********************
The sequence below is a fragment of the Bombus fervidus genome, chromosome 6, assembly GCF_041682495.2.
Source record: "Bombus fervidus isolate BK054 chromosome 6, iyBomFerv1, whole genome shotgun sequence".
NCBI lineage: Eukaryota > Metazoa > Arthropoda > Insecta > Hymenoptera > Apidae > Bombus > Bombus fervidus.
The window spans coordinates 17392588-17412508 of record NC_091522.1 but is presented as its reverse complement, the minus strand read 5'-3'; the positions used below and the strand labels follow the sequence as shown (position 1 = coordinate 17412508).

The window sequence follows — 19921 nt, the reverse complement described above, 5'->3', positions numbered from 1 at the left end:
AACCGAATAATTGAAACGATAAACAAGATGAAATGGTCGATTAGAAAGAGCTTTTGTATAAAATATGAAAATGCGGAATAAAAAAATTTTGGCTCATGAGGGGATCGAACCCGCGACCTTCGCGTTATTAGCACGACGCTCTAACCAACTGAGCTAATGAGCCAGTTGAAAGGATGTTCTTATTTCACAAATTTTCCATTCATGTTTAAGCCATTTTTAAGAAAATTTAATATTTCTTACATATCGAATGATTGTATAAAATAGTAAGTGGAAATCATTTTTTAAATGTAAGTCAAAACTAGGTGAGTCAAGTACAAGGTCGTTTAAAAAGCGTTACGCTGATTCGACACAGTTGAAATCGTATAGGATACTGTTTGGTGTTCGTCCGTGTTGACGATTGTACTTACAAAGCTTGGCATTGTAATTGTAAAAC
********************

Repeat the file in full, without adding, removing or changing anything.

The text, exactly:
The sequence below is a fragment of the Bombus fervidus genome, chromosome 6, assembly GCF_041682495.2.
Source record: "Bombus fervidus isolate BK054 chromosome 6, iyBomFerv1, whole genome shotgun sequence".
NCBI lineage: Eukaryota > Metazoa > Arthropoda > Insecta > Hymenoptera > Apidae > Bombus > Bombus fervidus.
The window spans coordinates 17392588-17412508 of record NC_091522.1 but is presented as its reverse complement, the minus strand read 5'-3'; the positions used below and the strand labels follow the sequence as shown (position 1 = coordinate 17412508).

The window sequence follows — 19921 nt, the reverse complement described above, 5'->3', positions numbered from 1 at the left end:
AACCGAATAATTGAAACGATAAACAAGATGAAATGGTCGATTAGAAAGAGCTTTTGTATAAAATATGAAAATGCGGAATAAAAAAATTTTGGCTCATGAGGGGATCGAACCCGCGACCTTCGCGTTATTAGCACGACGCTCTAACCAACTGAGCTAATGAGCCAGTTGAAAGGATGTTCTTATTTCACAAATTTTCCATTCATGTTTAAGCCATTTTTAAGAAAATTTAATATTTCTTACATATCGAATGATTGTATAAAATAGTAAGTGGAAATCATTTTTTAAATGTAAGTCAAAACTAGGTGAGTCAAGTACAAGGTCGTTTAAAAAGCGTTACGCTGATTCGACACAGTTGAAATCGTATAGGATACTGTTTGGTGTTCGTCCGTGTTGACGATTGTACTTACAAAGCTTGGCATTGTAATTGTAAAAC